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noisymaniacalBiotechnology

Feb 20, 2013 (4 years and 5 months ago)

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Medical Microbiology


Detection of disease:


Signs & Symptoms


Traditional Microbiological Identification


Physiological Characteristics


Microscopy Techniques


Biotechnology (e.g. PCR)


Immunological


Serological testing by agglutination


Fluorescent Antibodies


Enzyme Linked Immuno
-
Absorbance (ELISA) Assay


Western Blots for ELISA confirmation


Selected “Nasties”:

Agglutination Serological Test

Figure 18.6

Fluorescence Microscopy

ELISA

direct

indirect

Yersinia pestis

Black Death

Taxonomy


Member of the
Enterobacteriaceae

family



Yersinia is a Gram
-
negative coccobacilli



Target Tissues


This disease direct effects the lymph nodes which can
be found in the groin, neck, and armpits and cause
them to enlarge and suppurate.

Ecology and Infection Process


Biological vectors

Fleas

Rodents

Flea draws viable
Y. pestis

organisms


into its intestinal tract, and they multiply.


Some
Y. pestis

in the flea regurgitated

when the flea gets its next blood meal thus
transferring the infection to a new host.


A few bacilli are taken up by tissue macrophages
after they lose their capsular layer. Macrophages
can’t kill
Y. pestis

and provide protected
environment for bacilli so they can re
-
synthesize
their capsular layer.


The re
-
encapsulated organisms then kill the
macrophage and are released into the
extracellular environment where they travel to
draining lymph nodes.




Symptoms


Bubonic Plague

bacteria infect lymph nodes


Bubos


Fever


Headache


Vomiting Blood


Diagnostic Tests


Take smear from blood or feces
for bubonic plague


> bacteria has “safety pin”
appearance


Can also use FA (fluorescent
-
antibody) test

All plague bacilli have
unique diagnostic envelope glycoprotein called

the Fraction 1 (F1) antigen


Treatments and Preventive
Measures

7
-

to 10
-
day course of antimicrobic therapy


streptomycin


chloramphenicol


tetracycline


Vaccine:

Y. pestis

organisms grown in artificial media, inactivated with

formaldehyde, and preserved in 0.5% phenol. The vaccine contains

trace amounts of beef
-
heart extract, yeast extract, agar, and

peptones and peptides of soya and casein.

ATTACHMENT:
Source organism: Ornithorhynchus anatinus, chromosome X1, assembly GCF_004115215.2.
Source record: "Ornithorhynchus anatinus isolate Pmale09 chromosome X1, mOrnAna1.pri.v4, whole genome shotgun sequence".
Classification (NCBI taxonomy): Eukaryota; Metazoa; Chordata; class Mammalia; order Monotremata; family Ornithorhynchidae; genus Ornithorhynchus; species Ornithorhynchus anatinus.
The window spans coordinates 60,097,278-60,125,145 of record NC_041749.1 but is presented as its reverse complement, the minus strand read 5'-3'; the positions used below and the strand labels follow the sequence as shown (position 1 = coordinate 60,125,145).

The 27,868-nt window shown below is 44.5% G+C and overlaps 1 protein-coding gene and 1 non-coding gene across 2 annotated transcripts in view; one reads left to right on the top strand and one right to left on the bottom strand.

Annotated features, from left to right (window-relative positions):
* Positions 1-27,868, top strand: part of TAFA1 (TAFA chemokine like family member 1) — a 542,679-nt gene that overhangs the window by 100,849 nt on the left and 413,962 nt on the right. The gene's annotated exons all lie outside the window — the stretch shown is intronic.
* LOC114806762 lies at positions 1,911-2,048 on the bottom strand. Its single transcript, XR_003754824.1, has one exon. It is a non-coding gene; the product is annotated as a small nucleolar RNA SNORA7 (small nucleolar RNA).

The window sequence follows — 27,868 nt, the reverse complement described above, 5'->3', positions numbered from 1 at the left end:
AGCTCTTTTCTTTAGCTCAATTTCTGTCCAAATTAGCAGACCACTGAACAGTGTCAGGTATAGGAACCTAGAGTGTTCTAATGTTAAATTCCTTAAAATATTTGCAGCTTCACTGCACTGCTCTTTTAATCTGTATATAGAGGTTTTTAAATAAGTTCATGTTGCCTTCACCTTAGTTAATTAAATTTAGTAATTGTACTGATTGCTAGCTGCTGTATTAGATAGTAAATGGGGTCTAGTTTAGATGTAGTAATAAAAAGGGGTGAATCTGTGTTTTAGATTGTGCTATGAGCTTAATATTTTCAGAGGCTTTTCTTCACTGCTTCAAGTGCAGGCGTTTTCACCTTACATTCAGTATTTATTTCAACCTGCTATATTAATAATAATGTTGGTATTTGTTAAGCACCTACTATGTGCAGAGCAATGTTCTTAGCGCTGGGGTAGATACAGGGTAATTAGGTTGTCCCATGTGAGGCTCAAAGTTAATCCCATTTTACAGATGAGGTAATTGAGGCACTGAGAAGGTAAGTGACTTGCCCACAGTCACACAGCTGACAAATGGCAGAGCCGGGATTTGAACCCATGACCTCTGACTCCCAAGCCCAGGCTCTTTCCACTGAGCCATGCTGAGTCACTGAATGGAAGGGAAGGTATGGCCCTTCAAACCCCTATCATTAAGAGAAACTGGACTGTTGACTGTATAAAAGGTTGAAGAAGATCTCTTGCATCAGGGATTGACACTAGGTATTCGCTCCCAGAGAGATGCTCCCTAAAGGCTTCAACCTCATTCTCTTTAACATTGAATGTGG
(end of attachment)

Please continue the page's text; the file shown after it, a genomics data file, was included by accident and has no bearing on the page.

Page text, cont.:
Control of rat populations concurrent with elimination of their flea

prevent spread of the plague to humans.

Epidemiology: Transmission


Bubonic

Infected Rodent


Fleas


Humans

Can also enter through breaks in skin when handling infected animal




Prevalence and Distribution in Global
Human and Animal Populations

1000
-

3000 cases reported

annually across the world


Africa (most cases)


Asia


Northeastern Brazil


Andes Mountain Regions


US (19
-
40 cases a year mostly


in Western areas such as


New Mexico and Arizona)

Mortality

Bubonic Plague


Untreated 50
-

60% mortality rate

Treated 5


20% mortality rate

Killed one third of the world’s population during the 14
th

century



Latest reports


As of 15 March 2001, World Health Organization has
reported a total of 436 suspected cases, including 11 deaths
in Nyanje area in Zambia.



As of 27 May 2002,
the Malawian Ministry of Health
has
reported a total of
71
cases of
bubonic

plague in Malawi.






Latest research


EVOLUTION:
A single gene change in a relatively
benign recent ancestor of the bacterium that causes
bubonic plague played a key role in the evolution of the
deadly disease

from a germ that causes a mild human
stomach illness acquired via contaminated food or water
to the flea
-
borne agent of the "Black Death.”




GENETICS:

Research on three genes, hemin storage
(hms)

genes, in
Y. pestis that

change it from a harmless,
long
-
term inhabitant in the flea midgut to one that
amasses in its foregut.




PREVENTION:
Current prevention measures include
dusting family pets with insecticides to prevent the
spread of the Yersinia pestis organism from the native
prairie dog populations